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This page refers to How to File for Workers’ Compensation in South Carolina.

Since laws differ between states, if you are located in North Carolina, please click here.

How to File for Workers’ Compensation in South Carolina

People sustain injuries and illnesses from their work often. And in South Carolina, employers with 4 or more employees are generally required by law to carry workers’ compensation insurance, which can cover hospital and medical expenses as well as Disability payments while injured employees are unable to work. Workers’ comp can be incredibly helpful in a tough time; however, there are steps you need to follow to file. If you fail to follow some of these steps, it could lead to your claim being denied.

Questions on how to file a workman’s comp claim in South Carolina. Get your free case evaluation.

Step #1 – Report All Injuries Immediately to Your Employer

When you get injured at work, it’s important to tell your employer as soon as possible. This should be done in writing if at all possible.

It’s always good practice to have a paper trail when it comes to workers’ compensation claims.

In South Carolina, you have 90 days from the day of the accident to report your injury to your employer; otherwise, you may lose your benefits. The earlier that you report your injuries the better, as delayed reporting may lead to the denial of your workers’ compensation benefits.

After you report your injury to your employer, you generally have up to two years to file a workers’ compensation claim in South Carolina. In the event that an employee dies from work-related injuries, the employee’s family, dependents, or parents may file the claim within two years of the death. These two-year deadlines are called statutes of limitations.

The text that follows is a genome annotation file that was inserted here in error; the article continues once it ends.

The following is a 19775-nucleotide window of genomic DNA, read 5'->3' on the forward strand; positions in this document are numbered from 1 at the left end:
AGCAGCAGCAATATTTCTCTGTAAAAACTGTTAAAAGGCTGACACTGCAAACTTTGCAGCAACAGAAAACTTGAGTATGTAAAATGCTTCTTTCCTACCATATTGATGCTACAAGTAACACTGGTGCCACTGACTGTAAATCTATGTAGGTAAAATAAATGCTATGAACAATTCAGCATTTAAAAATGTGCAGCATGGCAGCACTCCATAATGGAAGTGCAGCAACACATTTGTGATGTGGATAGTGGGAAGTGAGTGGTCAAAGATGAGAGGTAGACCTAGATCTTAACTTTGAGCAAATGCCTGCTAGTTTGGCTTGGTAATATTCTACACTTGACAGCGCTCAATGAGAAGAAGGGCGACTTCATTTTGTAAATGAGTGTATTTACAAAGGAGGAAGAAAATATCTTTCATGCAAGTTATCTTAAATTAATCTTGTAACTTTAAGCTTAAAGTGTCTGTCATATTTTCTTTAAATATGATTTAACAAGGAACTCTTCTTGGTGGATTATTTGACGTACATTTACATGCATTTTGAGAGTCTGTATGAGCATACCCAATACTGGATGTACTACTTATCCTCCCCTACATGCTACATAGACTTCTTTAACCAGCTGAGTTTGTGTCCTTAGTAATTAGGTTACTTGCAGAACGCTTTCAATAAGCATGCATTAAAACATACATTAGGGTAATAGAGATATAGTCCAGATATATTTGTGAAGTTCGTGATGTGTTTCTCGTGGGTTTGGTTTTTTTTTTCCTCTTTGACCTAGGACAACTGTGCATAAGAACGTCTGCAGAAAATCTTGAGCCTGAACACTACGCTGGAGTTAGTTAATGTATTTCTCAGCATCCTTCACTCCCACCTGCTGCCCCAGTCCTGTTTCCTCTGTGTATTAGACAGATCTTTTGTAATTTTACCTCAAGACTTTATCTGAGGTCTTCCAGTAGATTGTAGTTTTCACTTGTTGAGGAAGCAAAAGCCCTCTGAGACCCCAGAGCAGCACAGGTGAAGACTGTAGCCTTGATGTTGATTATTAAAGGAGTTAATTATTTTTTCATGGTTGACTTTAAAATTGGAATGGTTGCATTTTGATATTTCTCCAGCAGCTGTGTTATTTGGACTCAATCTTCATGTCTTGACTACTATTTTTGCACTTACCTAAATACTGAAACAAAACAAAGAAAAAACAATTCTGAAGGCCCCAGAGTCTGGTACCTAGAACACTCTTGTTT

Step #2: Ask Your Employer to Cover Your Medical Treatment and File a Workers’ Comp Claim

It is your employer’s responsibility to file a claim with the South Carolina Workers’ Compensation Commission (SCWCC). If your employer’s insurance accepts your claim, then you could start receiving benefits right away. If your employer’s insurance denies your claim, ask them to put in writing why they denied it, and call a South Carolina workers’ compensation attorney to walk you through your options. Even if your claim is approved, it is still a good idea to talk with a South Carolina workers’ compensation lawyer to see if you are getting all the benefits you may be entitled to.

Red Caution SignNote: Don’t disregard an injury that happened at work out of a misplaced sense of loyalty to your employer. Your employer has workers’ compensation insurance to protect you in case you are harmed on the job, as well as to protect their business.

Step #3: Consider Filing a Claim or Requesting a Hearing with the South Carolina Workers’ Compensation Committee